Aint No Grave

The first time I heard this on the car radio, it really put a hook in me. I did some reading and found that when Johnny Cash was near the end of his life, producer Rick Ruben set him up with a microphone in a living room sort of setting and recorded Cash, later adding minimal accompaniment. This traditional song from the Southern United States is a reflection on Judgement Day as described in the biblical Apocalypse of John, where the righteous, or saved, physically rise up from their graves in response to the angel Gabriel blowing his trumpet.

A close listen will reveal that Led Zeppelin, as they were wont to do, used the idea and some of the lyric as the basis for their anthem “In My Time of Dying”–which also put a hook in me the first time I heard Zeppelin play it at the Met Center in 1975.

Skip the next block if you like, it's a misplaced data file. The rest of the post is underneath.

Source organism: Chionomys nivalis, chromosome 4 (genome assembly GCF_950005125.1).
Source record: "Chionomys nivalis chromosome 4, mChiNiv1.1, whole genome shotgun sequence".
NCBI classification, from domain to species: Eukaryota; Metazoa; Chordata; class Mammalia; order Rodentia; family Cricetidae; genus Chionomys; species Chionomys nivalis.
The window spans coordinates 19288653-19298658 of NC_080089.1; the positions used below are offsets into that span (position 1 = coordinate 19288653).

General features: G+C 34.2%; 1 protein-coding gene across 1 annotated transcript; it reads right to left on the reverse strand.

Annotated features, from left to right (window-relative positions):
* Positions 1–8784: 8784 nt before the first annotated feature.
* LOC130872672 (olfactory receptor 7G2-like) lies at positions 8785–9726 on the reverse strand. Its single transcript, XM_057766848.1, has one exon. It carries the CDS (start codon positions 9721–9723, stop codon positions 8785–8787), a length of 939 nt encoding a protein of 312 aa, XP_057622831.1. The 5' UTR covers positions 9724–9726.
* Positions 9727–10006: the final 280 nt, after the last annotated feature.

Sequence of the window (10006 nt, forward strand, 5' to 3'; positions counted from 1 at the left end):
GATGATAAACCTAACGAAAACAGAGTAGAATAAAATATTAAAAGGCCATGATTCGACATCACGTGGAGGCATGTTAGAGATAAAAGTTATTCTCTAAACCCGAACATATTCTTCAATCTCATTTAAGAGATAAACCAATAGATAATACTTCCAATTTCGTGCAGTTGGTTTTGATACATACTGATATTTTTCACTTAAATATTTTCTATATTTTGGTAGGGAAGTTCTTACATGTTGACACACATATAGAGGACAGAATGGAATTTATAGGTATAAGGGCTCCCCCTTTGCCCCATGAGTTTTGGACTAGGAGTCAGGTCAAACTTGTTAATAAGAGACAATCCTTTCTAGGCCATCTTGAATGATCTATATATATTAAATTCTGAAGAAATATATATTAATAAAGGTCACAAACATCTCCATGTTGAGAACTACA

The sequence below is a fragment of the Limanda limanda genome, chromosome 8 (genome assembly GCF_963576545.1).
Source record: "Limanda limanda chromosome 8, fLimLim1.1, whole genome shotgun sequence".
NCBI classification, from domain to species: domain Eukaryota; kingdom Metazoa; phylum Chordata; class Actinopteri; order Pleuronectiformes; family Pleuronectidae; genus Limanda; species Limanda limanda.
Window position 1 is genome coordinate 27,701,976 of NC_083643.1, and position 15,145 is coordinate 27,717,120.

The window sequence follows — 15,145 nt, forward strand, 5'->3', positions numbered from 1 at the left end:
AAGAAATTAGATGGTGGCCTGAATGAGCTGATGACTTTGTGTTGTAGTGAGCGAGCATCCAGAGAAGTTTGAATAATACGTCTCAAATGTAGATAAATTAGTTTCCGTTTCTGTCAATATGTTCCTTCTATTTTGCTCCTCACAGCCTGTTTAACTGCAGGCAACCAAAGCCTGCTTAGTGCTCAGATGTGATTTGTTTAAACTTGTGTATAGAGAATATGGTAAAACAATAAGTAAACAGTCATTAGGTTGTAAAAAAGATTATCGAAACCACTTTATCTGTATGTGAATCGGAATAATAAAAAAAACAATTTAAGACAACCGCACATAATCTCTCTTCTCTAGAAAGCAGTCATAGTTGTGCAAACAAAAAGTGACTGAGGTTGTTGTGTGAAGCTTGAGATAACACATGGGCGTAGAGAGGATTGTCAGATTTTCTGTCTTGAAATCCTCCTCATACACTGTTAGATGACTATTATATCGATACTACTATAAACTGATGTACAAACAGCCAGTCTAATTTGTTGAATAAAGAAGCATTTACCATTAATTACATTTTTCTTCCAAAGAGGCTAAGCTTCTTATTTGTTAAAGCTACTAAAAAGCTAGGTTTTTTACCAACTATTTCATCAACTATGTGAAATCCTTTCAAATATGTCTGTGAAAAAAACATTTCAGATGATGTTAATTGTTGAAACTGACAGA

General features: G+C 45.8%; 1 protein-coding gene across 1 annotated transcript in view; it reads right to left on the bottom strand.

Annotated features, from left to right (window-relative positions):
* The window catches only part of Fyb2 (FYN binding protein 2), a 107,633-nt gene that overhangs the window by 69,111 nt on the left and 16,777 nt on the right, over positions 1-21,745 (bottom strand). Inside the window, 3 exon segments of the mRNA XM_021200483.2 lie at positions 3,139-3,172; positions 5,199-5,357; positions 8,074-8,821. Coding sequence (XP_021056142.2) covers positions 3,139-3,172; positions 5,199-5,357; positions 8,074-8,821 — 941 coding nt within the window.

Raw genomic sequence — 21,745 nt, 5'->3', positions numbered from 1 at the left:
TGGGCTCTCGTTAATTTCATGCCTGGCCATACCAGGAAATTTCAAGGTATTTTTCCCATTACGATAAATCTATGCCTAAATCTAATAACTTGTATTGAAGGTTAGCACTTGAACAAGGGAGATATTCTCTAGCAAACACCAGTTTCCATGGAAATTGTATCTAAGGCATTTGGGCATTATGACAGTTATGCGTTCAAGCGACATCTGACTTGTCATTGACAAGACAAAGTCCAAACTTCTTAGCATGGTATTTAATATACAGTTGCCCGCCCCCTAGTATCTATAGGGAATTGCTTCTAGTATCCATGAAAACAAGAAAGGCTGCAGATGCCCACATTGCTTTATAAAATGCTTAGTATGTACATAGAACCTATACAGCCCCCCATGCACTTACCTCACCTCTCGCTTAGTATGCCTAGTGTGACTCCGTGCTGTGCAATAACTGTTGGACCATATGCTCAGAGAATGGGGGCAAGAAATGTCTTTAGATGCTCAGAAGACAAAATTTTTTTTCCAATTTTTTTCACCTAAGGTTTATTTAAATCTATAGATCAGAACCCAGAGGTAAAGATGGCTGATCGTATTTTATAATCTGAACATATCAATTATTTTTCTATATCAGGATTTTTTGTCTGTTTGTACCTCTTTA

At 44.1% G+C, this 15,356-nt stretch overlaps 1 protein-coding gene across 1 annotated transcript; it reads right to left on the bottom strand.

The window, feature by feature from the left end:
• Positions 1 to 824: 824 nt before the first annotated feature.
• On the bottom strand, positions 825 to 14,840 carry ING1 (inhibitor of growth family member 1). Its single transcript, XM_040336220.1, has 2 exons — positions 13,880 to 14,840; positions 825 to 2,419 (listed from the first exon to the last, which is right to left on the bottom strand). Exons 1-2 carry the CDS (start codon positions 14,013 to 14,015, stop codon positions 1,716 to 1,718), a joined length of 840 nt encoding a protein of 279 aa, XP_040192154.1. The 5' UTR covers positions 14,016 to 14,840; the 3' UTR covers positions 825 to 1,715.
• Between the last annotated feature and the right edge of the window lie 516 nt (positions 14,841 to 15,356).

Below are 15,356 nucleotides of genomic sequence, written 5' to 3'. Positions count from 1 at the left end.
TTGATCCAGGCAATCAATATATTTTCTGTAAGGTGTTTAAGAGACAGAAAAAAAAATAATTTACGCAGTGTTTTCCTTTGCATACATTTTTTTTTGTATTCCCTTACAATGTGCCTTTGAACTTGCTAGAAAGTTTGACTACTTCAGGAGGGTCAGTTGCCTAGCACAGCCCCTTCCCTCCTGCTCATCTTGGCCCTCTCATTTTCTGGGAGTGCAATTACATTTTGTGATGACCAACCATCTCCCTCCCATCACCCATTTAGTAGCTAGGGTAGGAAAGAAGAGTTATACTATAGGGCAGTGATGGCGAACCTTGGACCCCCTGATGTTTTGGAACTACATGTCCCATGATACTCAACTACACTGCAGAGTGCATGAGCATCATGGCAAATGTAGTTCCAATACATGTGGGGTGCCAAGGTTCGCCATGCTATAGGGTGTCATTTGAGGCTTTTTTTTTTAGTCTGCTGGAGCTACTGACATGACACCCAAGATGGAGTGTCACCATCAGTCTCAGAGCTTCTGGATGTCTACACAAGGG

I think one of Cash’s strengths as a singer was an honesty in his delivery, and that honesty powers this performance.

Summer of 1967–Lazy Day

The Golden Age of joyful pop music and soaring harmonies was the 1960s, and its hard to surpass this flight of fancy by Spanky and Our Gang, charting in 1967. Probably one of the last fluffy tidbits before ‘meaningful’ music, heavy metal, and psychedelic rock took over.